WGI AR5 Fig2-8

Figure 2.8 Relative changes in tropospheric NO2 column amounts (logarithmic scale) in seven selected world regions dominated by high NOx emissions. Values are normalized for 1996 and derived from the GOME (Global Ozone Monitoring Experiment) instrument from 1996 to 2002 and SCIAMACHY (Scanning Imaging Spectrometer for Atmospheric Cartography) from 2003 to 2011 (Hilboll et al., 2013). The regions are indicated in the map inset.

Emissions of carbon monoxide (CO), non-methane volatile organic compounds (NMVOCs) and NOx (NO + NO2) do not have a direct effect on RF, but affect climate indirectly as precursors to tropospheric O3 and aerosol formation, and their impacts on OH concentrations and CH4 lifetime. NMVOCs include aliphatic, aromatic and oxygenated hydrocarbons (e.g., aldehydes, alcohols and organic acids), and have atmospheric lifetimes ranging from hours to months. Global coverage of NMVOC measurements is poor, except for a few compounds. Reports on trends generally indicate declines in a range of NMVOCs in urban and rural regions of North America and Europe on the order of a few percent to more than 10% yr–1. Global ethane levels reported by Simpson et al. (2012) declined by about 21% from 1986 to 2010. Measurements of air extracted from firn suggest that NMVOC concentrations were growing until 1980 and declined afterwards (Aydin et al., 2011; Worton et al., 2012). Satellite retrievals of formaldehyde column abundances from 1997 to 2007 show significant positive trends over northeastern China (4% yr–1) and India (1.6% yr–1), possibly related to strong increases in anthropogenic NMVOC emissions, whereas negative trends of about –3% yr–1 are observed over Tokyo, Japan and the northeast USA urban corridor as a result of pollution regulation (De Smedt et al., 2010).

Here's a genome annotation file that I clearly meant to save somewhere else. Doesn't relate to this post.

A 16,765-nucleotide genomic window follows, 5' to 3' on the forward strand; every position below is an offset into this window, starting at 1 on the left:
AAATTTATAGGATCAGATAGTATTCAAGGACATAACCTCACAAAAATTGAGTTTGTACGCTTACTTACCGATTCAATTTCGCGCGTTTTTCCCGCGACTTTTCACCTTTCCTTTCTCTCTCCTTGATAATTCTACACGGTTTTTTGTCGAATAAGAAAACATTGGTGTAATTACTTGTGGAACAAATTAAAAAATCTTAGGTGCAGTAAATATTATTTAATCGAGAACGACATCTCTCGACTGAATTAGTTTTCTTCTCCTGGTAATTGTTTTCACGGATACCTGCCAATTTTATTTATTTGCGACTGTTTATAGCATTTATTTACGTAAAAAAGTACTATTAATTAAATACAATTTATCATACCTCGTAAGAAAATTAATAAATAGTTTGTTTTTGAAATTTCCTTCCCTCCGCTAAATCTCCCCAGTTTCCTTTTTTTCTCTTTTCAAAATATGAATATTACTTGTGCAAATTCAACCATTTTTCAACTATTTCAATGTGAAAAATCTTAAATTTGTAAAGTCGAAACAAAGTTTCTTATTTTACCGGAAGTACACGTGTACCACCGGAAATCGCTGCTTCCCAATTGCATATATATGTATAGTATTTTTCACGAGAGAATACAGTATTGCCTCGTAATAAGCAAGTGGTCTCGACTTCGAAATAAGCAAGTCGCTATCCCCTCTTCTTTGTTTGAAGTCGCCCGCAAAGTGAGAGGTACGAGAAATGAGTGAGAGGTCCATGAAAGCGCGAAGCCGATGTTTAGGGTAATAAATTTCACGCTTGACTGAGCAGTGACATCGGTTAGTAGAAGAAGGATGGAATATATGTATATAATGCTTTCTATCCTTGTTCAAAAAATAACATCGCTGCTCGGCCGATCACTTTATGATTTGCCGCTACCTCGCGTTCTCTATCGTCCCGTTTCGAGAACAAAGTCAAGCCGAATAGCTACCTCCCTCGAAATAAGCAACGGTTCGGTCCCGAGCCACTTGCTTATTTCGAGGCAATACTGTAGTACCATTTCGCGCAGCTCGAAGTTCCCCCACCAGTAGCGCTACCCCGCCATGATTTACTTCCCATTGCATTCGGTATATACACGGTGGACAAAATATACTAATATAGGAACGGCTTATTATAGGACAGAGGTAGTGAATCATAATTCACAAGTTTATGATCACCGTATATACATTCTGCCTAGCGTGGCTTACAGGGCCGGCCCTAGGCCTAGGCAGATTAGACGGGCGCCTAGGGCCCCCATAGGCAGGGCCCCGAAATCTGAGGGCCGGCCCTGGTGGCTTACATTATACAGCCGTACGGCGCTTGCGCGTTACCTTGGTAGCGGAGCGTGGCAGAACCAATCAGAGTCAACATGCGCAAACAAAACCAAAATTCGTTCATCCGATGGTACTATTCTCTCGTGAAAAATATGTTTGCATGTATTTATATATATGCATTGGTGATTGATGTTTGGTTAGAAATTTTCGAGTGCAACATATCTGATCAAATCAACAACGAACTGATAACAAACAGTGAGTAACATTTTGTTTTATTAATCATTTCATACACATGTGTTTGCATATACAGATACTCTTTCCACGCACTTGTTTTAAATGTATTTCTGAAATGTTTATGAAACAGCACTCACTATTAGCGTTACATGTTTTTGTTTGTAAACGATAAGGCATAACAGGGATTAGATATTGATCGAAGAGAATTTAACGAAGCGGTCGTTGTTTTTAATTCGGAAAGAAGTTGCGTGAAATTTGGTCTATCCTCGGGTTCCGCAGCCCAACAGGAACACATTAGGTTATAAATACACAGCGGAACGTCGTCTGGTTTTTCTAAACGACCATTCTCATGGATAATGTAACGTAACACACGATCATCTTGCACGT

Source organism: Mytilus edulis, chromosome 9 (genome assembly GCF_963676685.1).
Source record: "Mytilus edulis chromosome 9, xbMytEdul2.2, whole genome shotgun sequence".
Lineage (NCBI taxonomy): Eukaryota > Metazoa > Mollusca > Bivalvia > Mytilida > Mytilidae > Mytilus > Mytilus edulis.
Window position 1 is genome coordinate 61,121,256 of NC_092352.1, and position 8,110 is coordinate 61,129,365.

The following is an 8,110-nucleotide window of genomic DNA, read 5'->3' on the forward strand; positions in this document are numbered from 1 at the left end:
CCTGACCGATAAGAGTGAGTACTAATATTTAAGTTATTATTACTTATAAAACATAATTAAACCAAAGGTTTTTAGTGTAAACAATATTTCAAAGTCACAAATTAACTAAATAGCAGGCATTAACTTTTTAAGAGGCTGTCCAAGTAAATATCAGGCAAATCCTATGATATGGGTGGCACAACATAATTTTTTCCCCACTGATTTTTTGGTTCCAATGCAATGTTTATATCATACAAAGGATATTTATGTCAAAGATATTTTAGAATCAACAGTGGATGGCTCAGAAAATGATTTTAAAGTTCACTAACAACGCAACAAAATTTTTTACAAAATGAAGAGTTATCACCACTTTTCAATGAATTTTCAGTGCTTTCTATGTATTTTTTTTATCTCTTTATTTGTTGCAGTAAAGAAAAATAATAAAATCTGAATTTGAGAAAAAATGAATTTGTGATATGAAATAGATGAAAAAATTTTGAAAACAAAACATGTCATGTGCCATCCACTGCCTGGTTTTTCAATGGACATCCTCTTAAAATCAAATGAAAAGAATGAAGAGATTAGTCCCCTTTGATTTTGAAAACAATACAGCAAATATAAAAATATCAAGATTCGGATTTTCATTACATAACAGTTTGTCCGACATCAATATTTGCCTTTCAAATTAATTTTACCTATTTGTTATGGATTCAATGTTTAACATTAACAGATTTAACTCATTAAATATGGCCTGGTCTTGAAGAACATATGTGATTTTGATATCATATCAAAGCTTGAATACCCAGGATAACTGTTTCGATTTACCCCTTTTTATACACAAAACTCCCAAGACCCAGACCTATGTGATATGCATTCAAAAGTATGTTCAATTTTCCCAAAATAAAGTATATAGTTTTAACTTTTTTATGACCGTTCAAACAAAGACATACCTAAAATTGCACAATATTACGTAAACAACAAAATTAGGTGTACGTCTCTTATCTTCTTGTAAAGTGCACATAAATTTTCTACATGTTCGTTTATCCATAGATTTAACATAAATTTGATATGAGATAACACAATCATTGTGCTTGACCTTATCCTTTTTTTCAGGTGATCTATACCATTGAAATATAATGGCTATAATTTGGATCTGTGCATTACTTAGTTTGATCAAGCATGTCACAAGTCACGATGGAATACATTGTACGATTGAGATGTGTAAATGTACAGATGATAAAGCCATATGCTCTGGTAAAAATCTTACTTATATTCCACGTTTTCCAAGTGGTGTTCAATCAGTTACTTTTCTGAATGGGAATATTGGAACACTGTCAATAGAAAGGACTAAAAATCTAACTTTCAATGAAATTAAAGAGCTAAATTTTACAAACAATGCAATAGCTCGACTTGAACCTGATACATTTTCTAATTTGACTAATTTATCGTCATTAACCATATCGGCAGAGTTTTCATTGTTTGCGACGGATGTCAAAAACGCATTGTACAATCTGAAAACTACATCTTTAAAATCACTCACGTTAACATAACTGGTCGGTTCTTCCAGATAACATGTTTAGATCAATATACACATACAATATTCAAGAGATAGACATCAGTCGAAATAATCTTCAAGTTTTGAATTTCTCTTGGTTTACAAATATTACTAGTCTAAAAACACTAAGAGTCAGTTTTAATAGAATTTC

The major sources of atmospheric CO are in situ production by oxidation of hydrocarbons (mostly CH4 and isoprene) and direct emission resulting from incomplete combustion of biomass and fossil fuels. An analysis of MOPITT (Measurements of Pollutants in the Troposphere) and AIRS (Atmospheric Infrared Sounder) satellite data suggest a clear and consistent decline of CO columns for 2002–2010 over a number of polluted regions in Europe, North America and Asia with a global trend of about –1% yr–1 (Yurganov et al., 2010; Fortems-Cheiney et al., 2011; Worden et al., 2013). Analysis of satellite data using two more instruments for recent overlapping years shows qualitatively similar decreasing trends (Worden et al., 2013), but the magnitude of trends remains uncertain owing to the presence of instrument biases. Small CO decreases observed in the NOAA and AGAGE networks are consistent with slight declines in global anthropogenic CO emissions over the same time (Supplementary Material 2.SM.2).

Due to its short atmospheric lifetime (approximately hours), NOx concentrations are highly variable in time and space. AR4 described the potential of satellite observations of NO2 to verify and improve NOx emission inventories and their trends and reported strong NO2 increases by 50% over the industrial areas of China from 1996 to 2004. An extension of this analysis reveals increases between a factor of 1.7 and 3.2 over parts of China, while over Europe and the USA NO2 has decreased by 30 to 50% between 1996 and 2010 (Hilboll et al., 2013).

Figure 2.8 shows the changes relative to 1996 in satellite-derived tropospheric NO2 columns, with a strong upward trend over central eastern China and an overall downward trend in Japan, Europe and the USA. NO2 reductions in the USA are very pronounced after 2004, related to differences in effectiveness of NOx emission abatements in the USA and also to changes in atmospheric chemistry of NOx (Russell et al., 2010). Increasingly, satellite data are used to derive trends in anthropogenic NOx emissions, with Castellanos and Boersma (2012) reporting overall increases in global emissions, driven by Asian emission increases of up to 29% yr–1 (1996–2006), while moderate decreases up to 7% yr–1 (1996–2006) are reported for North America and Europe.

In summary, satellite and surface observations of ozone precursor gases NOx, CO, and non-methane volatile organic carbons indicate strong regional differences in trends. Most notably, NO2 has likely decreased by 30 to 50% in Europe and North America and increased by more than a factor of 2 in Asia since the mid-1990s.